00:04:56   Even, more importantly, the real estate sector, to the Chinese economy, a hand of regulation that has caused shareholders and bondholders, to probably say, okay. What don’t I understand about some of this, and what does it really mean?

So, I’d say, then we can broaden out the risks of some of the things that Regina touched on, which are, where does trade go? Trade wars. What does the eventual next phase of that look like between the US, China, even Europe and China?

So, I’d say, you have to step back from, it’s the second-largest economy. But again, it’s also, it’s a big weight in terms of what you can invest in, within the emerging markets. China alone is probably 30 percent of the emerging markets index. So, it’s hard to ignore it without understanding some of those risks.
 00:05:33 RC I totally agree with Kevin that, as China’s heavy hand in the recent wave of regulations that we’ve been seeing, that’s the biggest cause of concern. And, the abundance that you spoke about, you could speak about two. It’s the growing digital space and the real estate sector, and this is where we’re seeing the most amount of regulation recently.
And, if you start with the digital space, we had huge amounts of capital going into this area, and so some of these companies had gotten just so big, and gained a lot of market share against bricks-and-mortars companies. Especially during last year, which we had the great lockdown.
00:06:04    And so, in the last three to four months, we’ve seen a greater regulation for platform companies, and of course, this surprised markets and it caused a lot of volatility.
But you have to remember though, that for many of these companies, they’ve been able to grow without any oversight. So, effectively, what we’re seeing is a catch-up in regulation, and the government is very much committed to anti-trust law-enforcement, data protection, and cyber security.
00:06:28   And, we have to remember that China is not alone in cracking down on gig economy companies. And, in general, I don’t think that regulation is bad, in itself.
As for real estate, we’ve seen that this has been an area of fundamental capital, and given that the importance of the real estate sector, it’s about a quarter of China’s GDP, it’s quite important how they’re going to deal with this sector.
DP And Keith, maybe I’ll just get you to follow up on that. I want to get to the geopolitical situation in a little bit. But any thoughts on what Regina’s just described? As I understand it, a lot of this it tied to China’s common prosperity initiative?
00:07:04  KA You know, the issue with China has always been, from the very start, whether or not their approach to modernisation, which to a certain degree, has modelled other nations in the West in their trajectory. When, in other ways, is unique, and unique to the Chinese history and the Chinese sense of its own destiny.
00:07:25 And, in the West, we tend to look at China, somewhat schizophrenically. Looking at their approach which has always been a mixture of trying to extract from free-market mechanisms and philosophies, what’s valuable and effective, while, at the same time, trying to benefit from industrial policy and what a strong, central government is capable of doing.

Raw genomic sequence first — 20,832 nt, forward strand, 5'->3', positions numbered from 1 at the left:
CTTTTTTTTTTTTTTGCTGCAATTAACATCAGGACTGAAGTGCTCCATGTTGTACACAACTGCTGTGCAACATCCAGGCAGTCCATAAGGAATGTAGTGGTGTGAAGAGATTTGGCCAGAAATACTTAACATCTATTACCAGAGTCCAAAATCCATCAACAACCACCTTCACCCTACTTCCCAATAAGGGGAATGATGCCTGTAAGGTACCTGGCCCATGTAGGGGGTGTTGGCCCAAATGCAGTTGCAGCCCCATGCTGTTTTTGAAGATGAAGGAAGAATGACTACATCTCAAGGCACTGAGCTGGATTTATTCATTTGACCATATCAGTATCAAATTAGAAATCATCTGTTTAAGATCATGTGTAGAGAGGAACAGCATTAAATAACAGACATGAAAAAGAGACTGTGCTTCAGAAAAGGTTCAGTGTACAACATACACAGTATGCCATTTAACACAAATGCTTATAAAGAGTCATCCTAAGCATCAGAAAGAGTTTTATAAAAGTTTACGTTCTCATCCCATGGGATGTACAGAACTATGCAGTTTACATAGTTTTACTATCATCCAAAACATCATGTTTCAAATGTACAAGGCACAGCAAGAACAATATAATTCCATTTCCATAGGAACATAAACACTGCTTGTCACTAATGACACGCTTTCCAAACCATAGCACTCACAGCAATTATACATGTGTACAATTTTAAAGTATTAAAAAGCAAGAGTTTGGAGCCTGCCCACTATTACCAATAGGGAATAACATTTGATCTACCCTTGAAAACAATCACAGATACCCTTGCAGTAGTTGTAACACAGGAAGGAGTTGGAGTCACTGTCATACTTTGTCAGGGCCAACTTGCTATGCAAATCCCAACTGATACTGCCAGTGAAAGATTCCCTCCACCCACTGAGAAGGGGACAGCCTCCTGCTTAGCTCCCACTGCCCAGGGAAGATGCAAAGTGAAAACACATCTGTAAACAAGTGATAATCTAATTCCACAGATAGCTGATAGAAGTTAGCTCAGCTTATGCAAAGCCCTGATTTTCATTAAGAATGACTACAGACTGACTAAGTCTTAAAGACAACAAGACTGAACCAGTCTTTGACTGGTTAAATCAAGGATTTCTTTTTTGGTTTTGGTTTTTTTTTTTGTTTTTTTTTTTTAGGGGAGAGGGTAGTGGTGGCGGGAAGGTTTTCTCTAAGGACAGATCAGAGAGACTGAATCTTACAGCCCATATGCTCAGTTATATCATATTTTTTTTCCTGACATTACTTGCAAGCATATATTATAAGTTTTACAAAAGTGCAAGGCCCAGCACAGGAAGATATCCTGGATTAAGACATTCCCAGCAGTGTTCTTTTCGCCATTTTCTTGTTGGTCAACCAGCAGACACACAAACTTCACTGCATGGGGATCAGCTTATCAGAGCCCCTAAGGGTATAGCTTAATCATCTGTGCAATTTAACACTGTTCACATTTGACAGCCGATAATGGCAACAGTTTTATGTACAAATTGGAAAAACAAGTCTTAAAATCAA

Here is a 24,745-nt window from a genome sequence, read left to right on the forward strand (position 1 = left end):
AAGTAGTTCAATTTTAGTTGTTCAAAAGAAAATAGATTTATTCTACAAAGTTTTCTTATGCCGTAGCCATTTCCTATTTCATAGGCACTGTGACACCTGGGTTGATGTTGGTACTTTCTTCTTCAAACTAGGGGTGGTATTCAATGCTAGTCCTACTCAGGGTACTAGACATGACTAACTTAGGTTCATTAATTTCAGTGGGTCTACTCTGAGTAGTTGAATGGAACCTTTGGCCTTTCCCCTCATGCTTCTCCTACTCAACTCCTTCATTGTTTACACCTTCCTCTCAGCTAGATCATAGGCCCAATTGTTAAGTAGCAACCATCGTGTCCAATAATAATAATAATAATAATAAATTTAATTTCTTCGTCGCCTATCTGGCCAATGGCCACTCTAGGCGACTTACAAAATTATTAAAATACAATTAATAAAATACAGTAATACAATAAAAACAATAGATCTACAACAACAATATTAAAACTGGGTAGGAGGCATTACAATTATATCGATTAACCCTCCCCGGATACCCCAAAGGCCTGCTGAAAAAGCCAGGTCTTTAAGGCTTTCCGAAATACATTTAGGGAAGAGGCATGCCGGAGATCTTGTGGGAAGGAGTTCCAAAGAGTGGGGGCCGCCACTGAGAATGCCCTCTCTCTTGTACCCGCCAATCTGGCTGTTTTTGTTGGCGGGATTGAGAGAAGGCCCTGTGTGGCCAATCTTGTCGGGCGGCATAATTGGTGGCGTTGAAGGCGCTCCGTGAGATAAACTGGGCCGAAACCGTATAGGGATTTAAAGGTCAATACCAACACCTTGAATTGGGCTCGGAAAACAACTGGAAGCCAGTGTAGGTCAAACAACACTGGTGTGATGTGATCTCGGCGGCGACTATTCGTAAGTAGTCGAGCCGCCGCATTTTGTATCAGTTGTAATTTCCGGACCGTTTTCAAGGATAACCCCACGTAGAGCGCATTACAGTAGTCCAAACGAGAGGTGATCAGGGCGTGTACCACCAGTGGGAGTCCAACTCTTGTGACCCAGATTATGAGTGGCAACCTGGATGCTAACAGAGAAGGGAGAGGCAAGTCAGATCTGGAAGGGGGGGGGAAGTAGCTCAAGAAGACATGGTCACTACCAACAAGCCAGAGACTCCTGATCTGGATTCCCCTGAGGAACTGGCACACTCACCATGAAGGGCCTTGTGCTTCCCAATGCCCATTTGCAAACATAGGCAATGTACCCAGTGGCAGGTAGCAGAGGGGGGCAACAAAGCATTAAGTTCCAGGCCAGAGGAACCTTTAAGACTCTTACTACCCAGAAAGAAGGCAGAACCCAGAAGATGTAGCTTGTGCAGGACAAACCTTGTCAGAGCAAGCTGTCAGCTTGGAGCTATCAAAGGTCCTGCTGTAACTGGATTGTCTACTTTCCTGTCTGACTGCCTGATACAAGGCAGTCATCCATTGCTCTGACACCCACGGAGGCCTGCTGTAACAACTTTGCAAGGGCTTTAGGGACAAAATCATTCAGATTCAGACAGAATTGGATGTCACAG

We call this model, state capitalism. It’s all brand new and we tend to go from, inefficient. The state should not be interfering in markets. It’s going to create dislocations and imbalances. And, that’s true.
00:07:57 And then we go into a love mode, where, this is an amazing powerful competitive tool. How can, when the state and private industry work together for a common purpose, how can you expect our individual companies to possibly compete? It’s not fair.

And, we’re destined to be overtaken by these folk, this new model. It’s an onslaught that we need to figure out how to deal with.

So, we go from this, China’s going to take over the world, to, China’s going to be a big mess. Back and forth. Back and forth. Ever since the opening of the floor. And we’re still there. Both sides are true.
00:08:27 The upside has never looked more promising for China. Google the US news and world report top 50 computer science schools. 18 of them are in China and Hong Kong.

My first job in China was working for Xerox, and we didn’t think that the Chinese could make a copy machine that was exportable. Look at them now, in just a blink of an eye. That potential has only accelerated.

So, that’s really exciting on the one hand. On the other hand, indeed they’ve had massive dislocations.
00:08:54 And, as the power of the central government enforced stability and managed through those crises, one crisis after another, as they as they engineer an unbelievable transformation of, essentially, planned state economy, pre-industrial, into what it is today, is breath-taking. I don’t think any other country in the world could have ever done it. Certainly not at this [unclear].

So, they still have all of those, potentially, still have all that capacity to act, but the challenges they face today are, in many respects, bigger and more complicated than ever. And the question is, once again, what is state capitalism going to do if faced with this new phase of development? Is it up to the task? Will the tools work? Have things gotten too complicated for them?
00:09:33 Or, will they manage through this one again, and emerge on the other side, in a way that’s just hard to predict? And, that’s the moment that we faced right now.

I don’t want to make too much about the issue of common prosperity. There’s always three dimensions to things in China. There’s the economic, there’s the political, and there’s the geopolitical.

The issue of common prosperity is political. The stability of the regime is always paramount, in their minds. And, they have an issue about wealth disparity, just as we do. It has the potential to be socially destabilising there, just as it is here. They don’t want that anymore than we do. On the one hand.
00:10:05 On the other hand, the communist party really does not want competitors, for influence in power inside China itself, so they’re reluctant to allow private sector actors to become political and social forces in their own right.